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Analyzing electoral timing and outcomes through Georgia’s special purpose local option sales taxes

PFM, Vol. 13 No. 4, (2013)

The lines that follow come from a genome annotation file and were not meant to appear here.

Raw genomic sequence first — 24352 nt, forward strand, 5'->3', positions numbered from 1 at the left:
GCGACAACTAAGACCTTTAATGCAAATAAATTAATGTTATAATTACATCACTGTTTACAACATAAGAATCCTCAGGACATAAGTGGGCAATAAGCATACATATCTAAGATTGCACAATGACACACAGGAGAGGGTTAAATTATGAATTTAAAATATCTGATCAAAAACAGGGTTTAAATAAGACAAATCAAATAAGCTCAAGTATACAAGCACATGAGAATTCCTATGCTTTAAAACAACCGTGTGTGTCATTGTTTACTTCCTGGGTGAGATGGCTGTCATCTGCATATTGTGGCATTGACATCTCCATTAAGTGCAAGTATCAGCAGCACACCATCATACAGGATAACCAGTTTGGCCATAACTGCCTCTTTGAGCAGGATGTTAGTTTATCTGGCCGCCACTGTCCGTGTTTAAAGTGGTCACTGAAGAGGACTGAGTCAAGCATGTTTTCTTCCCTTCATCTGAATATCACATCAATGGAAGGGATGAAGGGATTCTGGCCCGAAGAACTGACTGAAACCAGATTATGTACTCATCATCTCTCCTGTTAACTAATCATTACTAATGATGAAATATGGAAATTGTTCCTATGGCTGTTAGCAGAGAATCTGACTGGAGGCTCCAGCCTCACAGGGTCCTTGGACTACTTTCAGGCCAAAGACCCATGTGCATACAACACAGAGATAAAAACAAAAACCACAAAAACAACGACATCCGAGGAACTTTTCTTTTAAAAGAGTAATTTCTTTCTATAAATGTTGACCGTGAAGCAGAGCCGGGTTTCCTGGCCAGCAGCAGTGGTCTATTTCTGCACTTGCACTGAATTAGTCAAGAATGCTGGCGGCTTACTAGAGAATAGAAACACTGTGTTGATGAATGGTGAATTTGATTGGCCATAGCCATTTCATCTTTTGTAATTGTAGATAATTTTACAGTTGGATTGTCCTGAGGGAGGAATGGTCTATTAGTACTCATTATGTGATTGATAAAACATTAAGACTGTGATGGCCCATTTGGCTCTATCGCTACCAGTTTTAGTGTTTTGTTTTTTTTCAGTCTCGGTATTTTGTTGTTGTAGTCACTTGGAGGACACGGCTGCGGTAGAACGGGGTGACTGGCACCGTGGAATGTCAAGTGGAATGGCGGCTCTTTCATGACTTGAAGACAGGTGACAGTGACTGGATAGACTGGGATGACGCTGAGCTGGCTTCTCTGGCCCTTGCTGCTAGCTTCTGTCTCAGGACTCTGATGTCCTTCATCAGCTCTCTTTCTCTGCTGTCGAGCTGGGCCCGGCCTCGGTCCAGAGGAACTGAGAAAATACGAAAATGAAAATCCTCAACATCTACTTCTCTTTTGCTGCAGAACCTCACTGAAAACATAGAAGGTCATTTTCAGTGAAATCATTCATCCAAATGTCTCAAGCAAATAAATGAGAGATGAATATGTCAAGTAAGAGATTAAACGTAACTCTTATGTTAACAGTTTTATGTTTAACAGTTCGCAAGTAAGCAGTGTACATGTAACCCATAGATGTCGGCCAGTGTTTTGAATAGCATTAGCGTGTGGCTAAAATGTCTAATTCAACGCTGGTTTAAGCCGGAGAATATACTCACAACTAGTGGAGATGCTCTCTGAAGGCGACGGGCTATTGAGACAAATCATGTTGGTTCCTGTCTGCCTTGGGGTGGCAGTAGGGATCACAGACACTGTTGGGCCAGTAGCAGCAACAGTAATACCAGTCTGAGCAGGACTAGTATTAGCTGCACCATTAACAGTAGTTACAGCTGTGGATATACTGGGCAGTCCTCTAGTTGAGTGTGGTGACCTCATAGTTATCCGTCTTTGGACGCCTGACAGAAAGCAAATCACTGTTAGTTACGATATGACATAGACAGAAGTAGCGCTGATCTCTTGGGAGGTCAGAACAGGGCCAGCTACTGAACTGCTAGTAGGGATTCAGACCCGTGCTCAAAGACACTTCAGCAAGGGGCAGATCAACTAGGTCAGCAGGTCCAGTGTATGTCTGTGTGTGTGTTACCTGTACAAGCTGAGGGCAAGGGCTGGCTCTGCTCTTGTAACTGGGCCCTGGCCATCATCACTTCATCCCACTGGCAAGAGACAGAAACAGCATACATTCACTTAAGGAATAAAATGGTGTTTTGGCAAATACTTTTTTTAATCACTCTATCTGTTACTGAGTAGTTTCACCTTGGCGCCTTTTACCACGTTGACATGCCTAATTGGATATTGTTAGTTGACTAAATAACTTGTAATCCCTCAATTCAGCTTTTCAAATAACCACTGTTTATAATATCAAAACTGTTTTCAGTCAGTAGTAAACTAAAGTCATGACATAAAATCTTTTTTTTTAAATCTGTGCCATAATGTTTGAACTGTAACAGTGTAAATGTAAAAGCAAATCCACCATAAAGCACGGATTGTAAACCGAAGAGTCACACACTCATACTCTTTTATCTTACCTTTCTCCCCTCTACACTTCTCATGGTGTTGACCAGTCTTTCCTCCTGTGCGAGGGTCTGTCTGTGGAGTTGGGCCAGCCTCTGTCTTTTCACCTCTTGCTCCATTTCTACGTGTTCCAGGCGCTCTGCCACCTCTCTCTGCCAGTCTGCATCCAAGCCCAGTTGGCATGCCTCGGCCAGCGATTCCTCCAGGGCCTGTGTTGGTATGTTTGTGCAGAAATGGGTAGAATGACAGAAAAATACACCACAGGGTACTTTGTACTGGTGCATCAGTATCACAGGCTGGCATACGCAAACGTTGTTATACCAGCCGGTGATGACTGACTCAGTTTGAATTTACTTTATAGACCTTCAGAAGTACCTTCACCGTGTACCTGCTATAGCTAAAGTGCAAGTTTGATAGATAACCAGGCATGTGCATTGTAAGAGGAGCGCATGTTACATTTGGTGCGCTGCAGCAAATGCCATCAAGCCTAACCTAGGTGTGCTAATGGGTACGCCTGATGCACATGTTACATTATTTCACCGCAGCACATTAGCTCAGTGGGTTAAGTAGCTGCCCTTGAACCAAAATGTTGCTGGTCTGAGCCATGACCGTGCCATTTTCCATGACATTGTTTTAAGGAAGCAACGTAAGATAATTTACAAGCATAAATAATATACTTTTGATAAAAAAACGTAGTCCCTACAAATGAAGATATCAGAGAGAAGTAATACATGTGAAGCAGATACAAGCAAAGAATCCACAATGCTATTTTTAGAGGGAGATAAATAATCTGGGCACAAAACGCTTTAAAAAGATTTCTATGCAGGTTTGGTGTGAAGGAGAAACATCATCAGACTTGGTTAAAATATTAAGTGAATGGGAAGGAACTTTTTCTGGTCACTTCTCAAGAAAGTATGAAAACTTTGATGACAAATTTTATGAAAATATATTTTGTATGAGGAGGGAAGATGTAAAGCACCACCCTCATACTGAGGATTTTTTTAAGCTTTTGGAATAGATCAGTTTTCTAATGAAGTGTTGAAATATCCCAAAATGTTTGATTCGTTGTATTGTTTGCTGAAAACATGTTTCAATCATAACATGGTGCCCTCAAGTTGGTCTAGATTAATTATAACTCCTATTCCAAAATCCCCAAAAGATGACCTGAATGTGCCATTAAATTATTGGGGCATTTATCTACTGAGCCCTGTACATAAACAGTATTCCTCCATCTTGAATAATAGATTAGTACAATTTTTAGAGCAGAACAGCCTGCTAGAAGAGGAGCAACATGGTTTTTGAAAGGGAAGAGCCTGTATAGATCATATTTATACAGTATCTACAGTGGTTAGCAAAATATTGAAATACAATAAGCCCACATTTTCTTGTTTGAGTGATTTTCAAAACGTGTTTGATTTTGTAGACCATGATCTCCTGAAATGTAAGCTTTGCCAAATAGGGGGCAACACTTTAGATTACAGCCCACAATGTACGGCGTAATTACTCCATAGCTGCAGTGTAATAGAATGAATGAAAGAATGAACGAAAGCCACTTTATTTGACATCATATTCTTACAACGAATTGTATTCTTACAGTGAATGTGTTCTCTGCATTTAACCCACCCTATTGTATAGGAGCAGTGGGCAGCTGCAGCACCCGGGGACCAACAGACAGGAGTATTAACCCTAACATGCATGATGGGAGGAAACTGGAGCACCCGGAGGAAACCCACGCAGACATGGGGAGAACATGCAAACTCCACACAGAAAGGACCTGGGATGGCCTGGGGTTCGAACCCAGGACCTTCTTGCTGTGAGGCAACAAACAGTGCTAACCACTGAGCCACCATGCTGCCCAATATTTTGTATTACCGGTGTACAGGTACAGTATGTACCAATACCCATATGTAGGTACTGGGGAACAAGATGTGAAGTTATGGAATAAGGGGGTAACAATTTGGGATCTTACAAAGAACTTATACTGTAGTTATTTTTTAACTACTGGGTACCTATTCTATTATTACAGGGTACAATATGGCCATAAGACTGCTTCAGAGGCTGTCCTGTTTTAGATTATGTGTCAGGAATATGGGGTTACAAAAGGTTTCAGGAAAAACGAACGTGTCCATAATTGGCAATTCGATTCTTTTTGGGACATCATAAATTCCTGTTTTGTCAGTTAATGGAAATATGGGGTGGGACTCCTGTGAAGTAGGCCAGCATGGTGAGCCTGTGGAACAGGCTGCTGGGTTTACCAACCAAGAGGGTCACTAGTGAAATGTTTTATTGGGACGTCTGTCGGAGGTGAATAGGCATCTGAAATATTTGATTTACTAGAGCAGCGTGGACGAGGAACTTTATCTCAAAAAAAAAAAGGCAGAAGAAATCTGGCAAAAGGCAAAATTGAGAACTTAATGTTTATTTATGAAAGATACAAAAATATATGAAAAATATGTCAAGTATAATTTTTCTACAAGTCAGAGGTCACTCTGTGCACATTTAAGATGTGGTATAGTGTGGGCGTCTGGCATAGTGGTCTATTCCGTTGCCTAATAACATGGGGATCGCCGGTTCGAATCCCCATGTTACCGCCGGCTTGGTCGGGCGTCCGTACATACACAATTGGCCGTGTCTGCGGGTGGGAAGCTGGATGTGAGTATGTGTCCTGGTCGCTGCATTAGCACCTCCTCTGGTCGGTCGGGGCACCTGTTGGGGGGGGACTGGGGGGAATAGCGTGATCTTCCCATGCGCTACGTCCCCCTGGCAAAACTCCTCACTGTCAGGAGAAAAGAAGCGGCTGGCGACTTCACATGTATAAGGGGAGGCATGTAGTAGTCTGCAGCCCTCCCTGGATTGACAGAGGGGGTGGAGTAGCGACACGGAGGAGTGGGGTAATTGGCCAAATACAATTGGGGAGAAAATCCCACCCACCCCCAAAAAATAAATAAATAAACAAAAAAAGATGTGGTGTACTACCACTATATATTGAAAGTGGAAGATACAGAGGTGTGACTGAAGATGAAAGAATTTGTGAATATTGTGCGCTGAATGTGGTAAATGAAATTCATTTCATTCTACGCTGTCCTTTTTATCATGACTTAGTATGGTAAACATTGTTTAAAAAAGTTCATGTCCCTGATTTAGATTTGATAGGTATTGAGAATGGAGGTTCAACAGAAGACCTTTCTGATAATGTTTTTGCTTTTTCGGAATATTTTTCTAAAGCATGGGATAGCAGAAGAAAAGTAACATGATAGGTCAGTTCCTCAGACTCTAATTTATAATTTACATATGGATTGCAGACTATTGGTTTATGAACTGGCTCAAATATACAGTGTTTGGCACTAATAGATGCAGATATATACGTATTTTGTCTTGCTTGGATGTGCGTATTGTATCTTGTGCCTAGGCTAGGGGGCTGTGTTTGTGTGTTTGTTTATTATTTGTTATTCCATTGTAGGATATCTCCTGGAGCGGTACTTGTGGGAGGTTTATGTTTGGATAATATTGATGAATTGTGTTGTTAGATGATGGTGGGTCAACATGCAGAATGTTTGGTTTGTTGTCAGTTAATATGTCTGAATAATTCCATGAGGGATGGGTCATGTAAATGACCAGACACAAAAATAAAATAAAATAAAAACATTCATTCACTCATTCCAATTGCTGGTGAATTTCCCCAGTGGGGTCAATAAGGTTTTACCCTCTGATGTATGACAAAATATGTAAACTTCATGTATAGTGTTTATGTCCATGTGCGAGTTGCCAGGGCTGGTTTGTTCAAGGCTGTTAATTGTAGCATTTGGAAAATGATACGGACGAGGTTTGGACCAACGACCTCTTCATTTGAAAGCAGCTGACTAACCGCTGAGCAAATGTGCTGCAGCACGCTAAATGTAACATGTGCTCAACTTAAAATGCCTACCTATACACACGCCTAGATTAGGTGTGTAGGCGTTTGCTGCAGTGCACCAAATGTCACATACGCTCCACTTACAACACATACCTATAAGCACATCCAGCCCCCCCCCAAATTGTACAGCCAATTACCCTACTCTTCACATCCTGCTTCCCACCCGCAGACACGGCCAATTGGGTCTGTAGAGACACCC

A large body of literature has attempted to understand how the timing of popular referenda may impact the electoral outcomes that emerge. This current work adds to that literature by exploring the adoption of both educational and special purpose local option sales taxes (known as (E)SPLOSTs) by counties within the state of Georgia between 1985 and 2009. The study analyzes how much the timing of an election, (whether it is a ballot measure placed during a special, general, or primary election), actually impacts the approval rate of such a measure, the probability that it passes, and overall voter turnout. Our evidence suggests that holding a special election for (E)SPLOST measures significantly increases approval rates and the probability that the measure passes, and decreases voter turnout, especially relative to other types of elections. These results are robust to a number of specifications, and may be suggestive of the importance of agenda control in manipulating the median voter and electoral outcomes broadly.

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